The subjects are vampires surrounded by a white background, as if we had the privilege of seeing them in daylight for the first time. Their monstrous features – such as the piggy ear, the pointed nose, the dull and glassy eye, the sharp teeth – which have been widely narrated in literature and explored in iconography, recur in every drawing. The heads twist in such a way to keep these features recognizable but, if we twist them a little more, they would become anonymous.
Each of these creatures is the result of dashes, erasures, scratches and it is inspired by photographs I took of necks of artist friends, curators, collectors and architects. They emerge from the flat surface of the paper, thus becoming sculptural and three-dimensional entities.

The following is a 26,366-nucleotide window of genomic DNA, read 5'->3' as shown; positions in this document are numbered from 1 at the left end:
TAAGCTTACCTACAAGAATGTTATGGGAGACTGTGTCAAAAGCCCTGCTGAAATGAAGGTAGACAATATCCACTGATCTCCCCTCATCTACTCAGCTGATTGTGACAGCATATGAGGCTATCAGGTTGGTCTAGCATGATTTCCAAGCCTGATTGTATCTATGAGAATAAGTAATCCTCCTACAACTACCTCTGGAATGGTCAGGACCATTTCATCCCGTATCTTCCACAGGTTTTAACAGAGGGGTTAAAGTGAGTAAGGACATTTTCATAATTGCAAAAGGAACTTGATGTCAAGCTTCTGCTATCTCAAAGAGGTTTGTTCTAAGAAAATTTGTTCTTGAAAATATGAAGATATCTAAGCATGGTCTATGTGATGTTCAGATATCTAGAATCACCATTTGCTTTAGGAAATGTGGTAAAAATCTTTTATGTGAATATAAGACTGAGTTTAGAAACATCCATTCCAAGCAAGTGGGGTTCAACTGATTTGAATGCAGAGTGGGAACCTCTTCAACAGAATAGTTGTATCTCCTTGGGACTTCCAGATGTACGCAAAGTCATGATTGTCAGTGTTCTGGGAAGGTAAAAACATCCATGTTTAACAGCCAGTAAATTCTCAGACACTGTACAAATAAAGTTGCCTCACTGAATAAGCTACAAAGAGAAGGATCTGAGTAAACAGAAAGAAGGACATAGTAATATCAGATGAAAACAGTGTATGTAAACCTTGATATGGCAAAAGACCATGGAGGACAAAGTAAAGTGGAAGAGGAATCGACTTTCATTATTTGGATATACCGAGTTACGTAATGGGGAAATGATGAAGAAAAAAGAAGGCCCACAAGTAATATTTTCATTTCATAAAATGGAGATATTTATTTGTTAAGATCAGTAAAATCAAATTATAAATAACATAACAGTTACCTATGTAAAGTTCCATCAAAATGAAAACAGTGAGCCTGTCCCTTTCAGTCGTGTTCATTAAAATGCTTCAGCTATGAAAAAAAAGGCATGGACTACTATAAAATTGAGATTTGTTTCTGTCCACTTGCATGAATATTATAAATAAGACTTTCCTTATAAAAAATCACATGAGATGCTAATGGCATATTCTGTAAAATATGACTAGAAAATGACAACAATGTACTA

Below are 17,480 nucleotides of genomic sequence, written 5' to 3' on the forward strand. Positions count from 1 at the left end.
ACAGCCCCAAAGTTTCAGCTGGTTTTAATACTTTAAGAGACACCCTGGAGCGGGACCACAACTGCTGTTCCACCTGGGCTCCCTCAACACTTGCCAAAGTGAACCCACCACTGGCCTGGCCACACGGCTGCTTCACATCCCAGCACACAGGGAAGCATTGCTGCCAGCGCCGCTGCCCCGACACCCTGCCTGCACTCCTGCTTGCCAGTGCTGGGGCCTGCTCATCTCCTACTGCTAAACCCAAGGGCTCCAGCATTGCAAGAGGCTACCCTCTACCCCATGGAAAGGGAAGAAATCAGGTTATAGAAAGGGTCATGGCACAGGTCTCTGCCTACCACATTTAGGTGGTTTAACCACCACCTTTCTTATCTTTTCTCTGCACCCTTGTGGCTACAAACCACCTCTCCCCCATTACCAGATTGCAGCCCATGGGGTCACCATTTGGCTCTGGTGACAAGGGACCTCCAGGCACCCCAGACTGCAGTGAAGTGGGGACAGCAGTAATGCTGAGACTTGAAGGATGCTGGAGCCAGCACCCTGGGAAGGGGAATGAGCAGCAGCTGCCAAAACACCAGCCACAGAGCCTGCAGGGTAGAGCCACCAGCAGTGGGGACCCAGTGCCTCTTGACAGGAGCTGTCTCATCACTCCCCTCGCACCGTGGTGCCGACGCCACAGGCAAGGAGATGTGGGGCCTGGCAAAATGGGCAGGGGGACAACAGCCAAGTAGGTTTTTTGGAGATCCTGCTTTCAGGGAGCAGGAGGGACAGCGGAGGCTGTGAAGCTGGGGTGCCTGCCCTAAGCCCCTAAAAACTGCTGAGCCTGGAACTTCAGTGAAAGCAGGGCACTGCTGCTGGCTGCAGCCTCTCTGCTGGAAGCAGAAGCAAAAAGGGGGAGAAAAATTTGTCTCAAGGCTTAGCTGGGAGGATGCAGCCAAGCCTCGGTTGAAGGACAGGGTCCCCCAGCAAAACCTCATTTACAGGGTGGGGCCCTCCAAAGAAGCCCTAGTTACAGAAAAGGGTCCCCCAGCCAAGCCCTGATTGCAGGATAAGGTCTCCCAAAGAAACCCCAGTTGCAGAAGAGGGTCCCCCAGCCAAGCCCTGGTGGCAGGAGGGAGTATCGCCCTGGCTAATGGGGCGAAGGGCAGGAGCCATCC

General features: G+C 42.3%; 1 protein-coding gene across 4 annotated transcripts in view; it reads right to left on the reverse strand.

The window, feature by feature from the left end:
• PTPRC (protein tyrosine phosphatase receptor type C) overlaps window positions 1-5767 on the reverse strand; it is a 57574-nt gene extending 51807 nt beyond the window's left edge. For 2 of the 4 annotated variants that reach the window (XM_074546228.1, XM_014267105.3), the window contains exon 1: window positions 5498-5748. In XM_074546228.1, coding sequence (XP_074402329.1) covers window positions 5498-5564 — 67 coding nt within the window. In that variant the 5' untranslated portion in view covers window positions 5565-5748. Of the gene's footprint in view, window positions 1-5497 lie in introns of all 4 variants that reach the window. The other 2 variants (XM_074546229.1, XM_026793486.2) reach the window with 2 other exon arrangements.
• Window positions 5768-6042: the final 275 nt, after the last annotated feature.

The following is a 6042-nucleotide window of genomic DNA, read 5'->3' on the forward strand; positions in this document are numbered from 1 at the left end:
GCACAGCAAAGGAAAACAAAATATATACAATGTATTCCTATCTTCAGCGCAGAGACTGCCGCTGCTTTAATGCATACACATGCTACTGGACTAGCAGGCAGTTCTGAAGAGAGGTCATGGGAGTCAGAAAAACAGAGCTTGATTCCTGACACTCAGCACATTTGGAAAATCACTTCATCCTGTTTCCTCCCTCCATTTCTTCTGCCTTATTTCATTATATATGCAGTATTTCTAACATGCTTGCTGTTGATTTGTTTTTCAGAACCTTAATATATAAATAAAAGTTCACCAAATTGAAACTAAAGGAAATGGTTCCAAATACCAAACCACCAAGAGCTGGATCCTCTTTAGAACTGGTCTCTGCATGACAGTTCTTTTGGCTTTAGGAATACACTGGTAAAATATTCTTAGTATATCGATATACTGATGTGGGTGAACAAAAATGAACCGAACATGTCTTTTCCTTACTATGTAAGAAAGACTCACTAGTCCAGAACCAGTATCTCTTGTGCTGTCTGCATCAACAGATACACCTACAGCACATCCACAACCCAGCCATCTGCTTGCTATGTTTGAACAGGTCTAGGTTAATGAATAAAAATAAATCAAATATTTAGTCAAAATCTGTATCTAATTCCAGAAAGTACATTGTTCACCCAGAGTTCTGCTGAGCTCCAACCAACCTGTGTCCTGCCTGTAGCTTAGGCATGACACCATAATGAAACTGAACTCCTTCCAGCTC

The vampires are born in this space, under this artificial light and in an undefined time because the sun never reaches these rooms. I have never seen them in a different light condition, so it will be a surprise to finally get them out of here.
GM: I find very interesting that a certain quality or temperature of the light, that is the one of your studio, has such a strong influence on your work.
ADP: The first thing I determine when I work on a new exhibition is lighting. This particular aspect influences the whole design, as you can see with each of the four chapters of the saga I created between 2016 and 2018. They all have a completely different but extremely specific intensity.